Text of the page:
The Teleshopping Business in India

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Themes: Marketing Mix
Period : 1990-2002
Organization : Varied
Pub Date : 2002
Countries : India
Industry : Media and Advertising

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Case Code : MKTG036
Case Length : 12 Pages
Price: Rs. 300;

The Teleshopping Business in India | Case Study



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The Indian Scenario

During the early 1990s, Indian laws prohibited customers to import products, without acquiring prior permission from the regulating authorities. These laws also restricted the repatriation of money (out of India), without the prior permission of the country's central bank, the Reserve Bank of India (RBI). This was a major reason for the evolution of teleshopping in India, unlike the US, where teleshopping evolved due to the changing societal norms. During the mid-1990s, Telebrands India, a 100% subsidiary of Telebrands Corp., pioneered the concept of teleshopping in India and soon grew into a leading teleshopping network in the country.

In mid-1995, TSN (another major US-based teleshopping network) and Asian Sky Shop (ASK), owned by the media giant - Zee2, also entered the market. The other major players in the Indian teleshopping market were TVC, TSNM and Star Warnaco. All these networks adopted the following modus operandi:

• Buying time slots on popular channels that had high penetration and enjoyed good viewership among the target customers. These time slots ranged from two minutes to 1 hour and comprised infomercials/product presentations, explaining the product's utility.
• Providing a special product code for every product and displaying it along with its price.
• Setting up call centers in various cities, on the basis of the scale of operations and the extent of penetration expected.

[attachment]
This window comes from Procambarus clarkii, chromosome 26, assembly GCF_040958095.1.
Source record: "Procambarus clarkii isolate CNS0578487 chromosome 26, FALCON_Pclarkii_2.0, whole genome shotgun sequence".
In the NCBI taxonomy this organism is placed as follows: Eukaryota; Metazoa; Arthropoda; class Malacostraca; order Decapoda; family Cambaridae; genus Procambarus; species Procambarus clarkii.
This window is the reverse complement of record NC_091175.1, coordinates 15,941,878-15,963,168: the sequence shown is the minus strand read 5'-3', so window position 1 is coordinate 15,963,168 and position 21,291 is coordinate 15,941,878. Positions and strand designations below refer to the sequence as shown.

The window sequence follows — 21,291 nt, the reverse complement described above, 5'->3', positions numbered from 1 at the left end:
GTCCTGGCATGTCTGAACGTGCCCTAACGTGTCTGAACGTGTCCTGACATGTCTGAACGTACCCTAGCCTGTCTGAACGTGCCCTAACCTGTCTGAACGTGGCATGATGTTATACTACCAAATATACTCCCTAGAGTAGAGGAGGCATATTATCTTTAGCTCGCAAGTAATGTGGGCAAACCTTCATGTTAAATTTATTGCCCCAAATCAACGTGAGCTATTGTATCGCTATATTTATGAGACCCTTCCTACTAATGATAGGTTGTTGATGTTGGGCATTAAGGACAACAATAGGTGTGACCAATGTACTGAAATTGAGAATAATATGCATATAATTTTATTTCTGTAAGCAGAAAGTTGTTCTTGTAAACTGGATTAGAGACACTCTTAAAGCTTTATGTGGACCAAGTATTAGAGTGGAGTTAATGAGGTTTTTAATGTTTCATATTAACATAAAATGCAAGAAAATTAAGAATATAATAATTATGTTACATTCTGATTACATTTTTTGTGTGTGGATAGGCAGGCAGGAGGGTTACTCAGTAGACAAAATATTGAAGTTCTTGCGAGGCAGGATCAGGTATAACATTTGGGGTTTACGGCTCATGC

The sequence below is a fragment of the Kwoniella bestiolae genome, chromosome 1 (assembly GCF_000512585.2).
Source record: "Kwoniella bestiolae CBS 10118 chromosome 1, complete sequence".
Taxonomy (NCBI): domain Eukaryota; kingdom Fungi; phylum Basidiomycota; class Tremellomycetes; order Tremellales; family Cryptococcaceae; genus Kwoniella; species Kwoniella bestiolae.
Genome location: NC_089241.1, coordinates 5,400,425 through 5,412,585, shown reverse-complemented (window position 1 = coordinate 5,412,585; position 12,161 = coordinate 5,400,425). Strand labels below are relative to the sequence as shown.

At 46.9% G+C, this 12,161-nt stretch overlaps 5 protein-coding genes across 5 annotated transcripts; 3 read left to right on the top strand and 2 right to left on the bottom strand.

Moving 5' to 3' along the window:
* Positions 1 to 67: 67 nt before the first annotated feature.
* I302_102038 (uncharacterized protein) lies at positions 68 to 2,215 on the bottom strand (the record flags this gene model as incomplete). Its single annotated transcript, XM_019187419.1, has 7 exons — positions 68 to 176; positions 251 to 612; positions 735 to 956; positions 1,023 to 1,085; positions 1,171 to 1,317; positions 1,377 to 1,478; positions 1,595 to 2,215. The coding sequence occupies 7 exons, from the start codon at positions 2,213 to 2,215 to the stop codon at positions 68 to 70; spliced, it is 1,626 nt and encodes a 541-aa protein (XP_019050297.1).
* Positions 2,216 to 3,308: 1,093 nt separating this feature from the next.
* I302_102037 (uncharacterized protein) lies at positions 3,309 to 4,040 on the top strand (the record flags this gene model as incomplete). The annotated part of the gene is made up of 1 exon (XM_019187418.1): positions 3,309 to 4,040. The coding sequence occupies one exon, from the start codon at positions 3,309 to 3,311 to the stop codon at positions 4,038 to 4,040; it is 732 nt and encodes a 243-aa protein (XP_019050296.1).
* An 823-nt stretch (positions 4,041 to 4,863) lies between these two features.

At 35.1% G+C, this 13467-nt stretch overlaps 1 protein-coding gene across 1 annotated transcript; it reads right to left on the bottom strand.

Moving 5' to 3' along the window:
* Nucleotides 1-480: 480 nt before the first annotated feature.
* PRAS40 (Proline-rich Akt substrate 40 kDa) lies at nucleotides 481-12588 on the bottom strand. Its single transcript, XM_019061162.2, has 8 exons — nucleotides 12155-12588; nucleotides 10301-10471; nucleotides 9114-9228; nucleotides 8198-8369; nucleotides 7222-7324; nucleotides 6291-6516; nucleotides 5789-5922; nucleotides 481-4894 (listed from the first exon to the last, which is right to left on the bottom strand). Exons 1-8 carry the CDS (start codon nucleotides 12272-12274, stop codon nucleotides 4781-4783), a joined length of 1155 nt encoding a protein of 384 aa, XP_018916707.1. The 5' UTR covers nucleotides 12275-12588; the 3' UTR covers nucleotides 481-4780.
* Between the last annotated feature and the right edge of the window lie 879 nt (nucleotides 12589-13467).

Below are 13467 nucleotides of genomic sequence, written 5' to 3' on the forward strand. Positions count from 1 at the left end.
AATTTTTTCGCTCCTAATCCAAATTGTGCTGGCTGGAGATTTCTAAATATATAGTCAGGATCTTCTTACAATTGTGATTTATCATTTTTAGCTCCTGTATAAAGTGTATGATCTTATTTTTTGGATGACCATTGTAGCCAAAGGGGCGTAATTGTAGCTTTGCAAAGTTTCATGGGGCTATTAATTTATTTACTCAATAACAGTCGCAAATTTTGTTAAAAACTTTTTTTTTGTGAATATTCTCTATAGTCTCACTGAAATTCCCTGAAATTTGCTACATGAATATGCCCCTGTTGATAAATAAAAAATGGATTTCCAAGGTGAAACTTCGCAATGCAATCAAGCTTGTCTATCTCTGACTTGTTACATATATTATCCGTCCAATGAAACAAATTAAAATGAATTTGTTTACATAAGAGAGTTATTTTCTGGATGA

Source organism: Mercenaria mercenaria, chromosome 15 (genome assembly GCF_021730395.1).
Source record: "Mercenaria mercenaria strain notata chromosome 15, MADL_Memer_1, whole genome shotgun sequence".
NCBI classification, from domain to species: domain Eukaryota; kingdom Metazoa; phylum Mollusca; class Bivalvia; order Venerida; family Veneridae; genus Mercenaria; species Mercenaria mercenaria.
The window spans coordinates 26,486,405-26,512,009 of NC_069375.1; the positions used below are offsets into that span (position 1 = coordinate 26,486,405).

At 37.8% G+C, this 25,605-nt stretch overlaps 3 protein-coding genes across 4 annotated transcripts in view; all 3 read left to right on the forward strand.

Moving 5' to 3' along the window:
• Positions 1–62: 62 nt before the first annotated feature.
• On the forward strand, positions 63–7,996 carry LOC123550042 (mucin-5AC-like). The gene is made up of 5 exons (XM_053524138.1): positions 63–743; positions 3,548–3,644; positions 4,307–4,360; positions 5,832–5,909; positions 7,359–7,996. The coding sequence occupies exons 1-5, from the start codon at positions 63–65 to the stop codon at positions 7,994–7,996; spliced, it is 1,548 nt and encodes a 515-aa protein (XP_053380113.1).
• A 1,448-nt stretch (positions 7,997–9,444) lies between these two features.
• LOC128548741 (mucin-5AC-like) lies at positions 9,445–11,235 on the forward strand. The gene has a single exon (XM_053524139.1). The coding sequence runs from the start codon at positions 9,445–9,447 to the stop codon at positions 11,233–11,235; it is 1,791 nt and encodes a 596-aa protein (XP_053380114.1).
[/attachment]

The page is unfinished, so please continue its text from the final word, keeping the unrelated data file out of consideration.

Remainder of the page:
• Providing viewers with telephone numbers of these call centers and asking them to call their nearest call centre for further enquiries or to order the product.

However, the Indian teleshopping network grew at a very slow pace, on account of factors such as the lack of education and awareness among people, low standard of living, low rate of women employment, and low penetration of TVs/telephones. Moreover, unlike the Western countries, shopping for an average Indian had traditionally been an occasion for 'social outing' and enjoyment. The 'feel-and-touch' factor for buying almost anything had always been given great importance.

Thus, teleshopping networks initially had a tough time, to make the concept acceptable. The companies developed several strategies with regard to product offerings, promotional practices, pricing and distribution, to overcome the above hurdles and make a success of their teleshopping initiatives.

How the Indian Teleshopping Market was Won

During the late 1990s, the traditional Indian societal setup of joint families gave way to nuclear families. In the metros and even some smaller cities, the number of families where, both the husband and wife were pursuing careers had increased substantially and there was little time available for shopping outdoors.

Teleshopping companies believed that this segment offered tremendous marketing potential and would easily take to convenient shopping from their homes. In addition, the networks decided to target the premium-end TV viewers, with high purchasing power. The growing sophistication among these customers enhanced their readiness to try new, innovative products, even at a premium.

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2] The Zee group has interests in TV programing, movies, music, IT education and various other businesses. Zee Telefilms Ltd. looked after the group's TV business through channels including Zee TV, Zee Music, Zee English, Zee MGM, Zee News, ZED TV, Zee Cinema, Siticable and the Alpha range of regional language channels.